Much like the borders and edges of your garden beds, a proper border can deter Bermuda grass from encroaching, but it will still require vigilance on your part to keep it out.
Alternately, you can create a chemical barrier by spraying Roundup or other herbicides along the perimeter of the property each month. And there are other chemical solutions too.
Bermuda Turf War Strategy #3: Chemical Warfare
Look, if you are going to use chemical weapons in your turf war, be sure to wear proper PPE.
There are a few herbicides that can target Bermuda grass, while leaving your fescue unaffected.
However, you can also use a spot treatment like the man in this video:
Fusillade is a selective turf and ornamental post-emergent herbicide.
Fusillade kills a lot of weedy grasses and plants in your lawn and landscape, but it won't harm fescue or Zyosia grasses. So, it is a great choice for removing Bermuda that has embedded itself behind enemy lines without harming the grass you want to keep.
Ornamec is basically like Fusillade. It is a highly selective post-emergent herbicide that will kill Bermuda grass and leave your fescue alone.
Which one you use may depend on what is available in your area.
Unfortunately, pre-emergent herbicides won't help you when it comes to Bermuda being that it simply spreads using runners.
The 3rd herbicide that is effective against Bermuda grass that is safe to use in fescue lawns it Triclopyr Ester. Triclopyr can be used to spot treat Bermuda grass in your lawn.
However, no matter which chemical you use, it will require diligence and multiple applications a year to suppress Bermuda grass.
Finally, you can use Roundup.
Here's the catch, unlike Tryclopr Ester, Ornamec and Fusillade, Roundup is not selective and will kill your fescue and your Bermuda grass alike.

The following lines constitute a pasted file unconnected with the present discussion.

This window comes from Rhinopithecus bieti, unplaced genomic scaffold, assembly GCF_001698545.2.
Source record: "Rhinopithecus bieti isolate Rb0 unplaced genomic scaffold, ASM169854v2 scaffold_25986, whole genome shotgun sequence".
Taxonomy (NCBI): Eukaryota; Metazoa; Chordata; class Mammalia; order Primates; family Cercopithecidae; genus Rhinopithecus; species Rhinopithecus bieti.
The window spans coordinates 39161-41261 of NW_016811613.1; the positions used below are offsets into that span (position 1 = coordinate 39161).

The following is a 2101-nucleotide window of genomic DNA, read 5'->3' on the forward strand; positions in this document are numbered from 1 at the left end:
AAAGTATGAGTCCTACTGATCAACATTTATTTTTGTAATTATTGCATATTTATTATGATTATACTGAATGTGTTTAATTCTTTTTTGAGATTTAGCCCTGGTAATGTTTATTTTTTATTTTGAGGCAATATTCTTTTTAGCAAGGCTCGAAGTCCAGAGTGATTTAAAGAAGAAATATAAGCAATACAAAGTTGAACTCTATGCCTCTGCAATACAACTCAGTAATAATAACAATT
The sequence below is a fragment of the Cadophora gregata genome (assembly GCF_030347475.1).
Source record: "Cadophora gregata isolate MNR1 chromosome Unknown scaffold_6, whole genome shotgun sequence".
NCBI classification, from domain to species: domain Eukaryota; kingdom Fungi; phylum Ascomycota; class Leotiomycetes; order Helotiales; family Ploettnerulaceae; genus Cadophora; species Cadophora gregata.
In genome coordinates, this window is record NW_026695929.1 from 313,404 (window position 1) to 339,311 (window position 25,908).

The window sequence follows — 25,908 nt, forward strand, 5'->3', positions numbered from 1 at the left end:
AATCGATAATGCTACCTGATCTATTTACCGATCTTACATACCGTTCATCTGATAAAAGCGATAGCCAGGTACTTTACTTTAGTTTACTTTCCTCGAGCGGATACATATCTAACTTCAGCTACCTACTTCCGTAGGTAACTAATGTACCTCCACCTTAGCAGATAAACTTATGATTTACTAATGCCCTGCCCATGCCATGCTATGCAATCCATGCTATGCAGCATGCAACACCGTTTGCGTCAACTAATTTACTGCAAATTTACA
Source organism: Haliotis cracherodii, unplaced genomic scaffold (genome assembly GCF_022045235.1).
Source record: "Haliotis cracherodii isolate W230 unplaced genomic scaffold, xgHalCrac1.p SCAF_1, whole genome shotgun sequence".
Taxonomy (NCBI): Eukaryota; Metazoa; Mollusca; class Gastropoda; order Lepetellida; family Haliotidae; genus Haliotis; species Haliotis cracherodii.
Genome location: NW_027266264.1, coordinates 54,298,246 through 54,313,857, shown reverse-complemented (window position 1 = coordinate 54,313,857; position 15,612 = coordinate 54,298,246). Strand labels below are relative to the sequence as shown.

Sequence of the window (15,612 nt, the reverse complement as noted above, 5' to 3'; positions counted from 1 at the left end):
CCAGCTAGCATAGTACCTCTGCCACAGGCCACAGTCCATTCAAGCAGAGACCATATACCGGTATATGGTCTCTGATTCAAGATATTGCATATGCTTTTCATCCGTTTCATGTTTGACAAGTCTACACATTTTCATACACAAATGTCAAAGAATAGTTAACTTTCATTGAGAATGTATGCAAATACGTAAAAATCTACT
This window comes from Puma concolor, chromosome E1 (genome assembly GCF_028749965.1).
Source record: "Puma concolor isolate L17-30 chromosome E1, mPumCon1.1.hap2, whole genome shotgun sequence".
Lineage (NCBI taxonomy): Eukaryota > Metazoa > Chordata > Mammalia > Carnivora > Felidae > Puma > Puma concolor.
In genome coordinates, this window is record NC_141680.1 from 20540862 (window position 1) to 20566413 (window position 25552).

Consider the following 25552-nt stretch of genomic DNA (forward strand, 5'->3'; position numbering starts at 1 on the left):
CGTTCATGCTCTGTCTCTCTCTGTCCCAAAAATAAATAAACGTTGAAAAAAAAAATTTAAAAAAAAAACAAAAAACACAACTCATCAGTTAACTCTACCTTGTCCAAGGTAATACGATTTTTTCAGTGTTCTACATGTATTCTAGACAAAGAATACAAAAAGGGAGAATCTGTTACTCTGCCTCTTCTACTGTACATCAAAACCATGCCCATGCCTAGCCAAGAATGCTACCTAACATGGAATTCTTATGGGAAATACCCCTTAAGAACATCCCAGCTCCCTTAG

So other than around your borders, you may want to use the solarization and choking the grass instead. Especially as Roundup is removed from store shelves due to the side effects associated with its use.
Truly, it is likely going to take a combination of chemicals to get the Bermuda out of your lawn.
There is a great multi-step pesticide application in this video here:
Bermuda Turf War Strategy #4: Get Defensive with Aeration and Overseeding
Look, while you need to be offensive to get the Bermuda out of your fescue, you don't want to forget to bolster up the strength of your fescue. Annual or biannual aeration and overseeding is a great way to help your fescue fill out the lawn and crowd out any Bermuda grass that may be trying to break in.
Aeration in the fall and spring in combination with spreading quality fescue seed is a great way to help you keep your fescue strong, so that it can keep the Bermuda grass out.
Core aeration is the best option as it helps to decompact the lawn as well as getting your fresh fescue seeds into the soil so that they have a better chance of sprouting.
Is the Bermuda vs. Fescue Turf War Worth it?
While Bermuda is a great grass to have in the south, it can be a nuisance in more northern lawns. No matter what strategy you use, it can take years to get Bermuda grass out of your lawn. And keeping it out will take never ending diligence.
So is it worth it? Well, that really is up to you and how much time you want to spend battling. Ultimately the turf war can be won, but at what cost?
If you are a DIY gardener, then you may not have much difficulty handling the task on your own.
But if you want to hire a pesticide-applicator to do the work, it is going to cost a lot!
Whichever you decide, we would love to hear about it! Share the best photos of your lawn with us on Twitter @YourGreenPal.
Powered by Froala Editor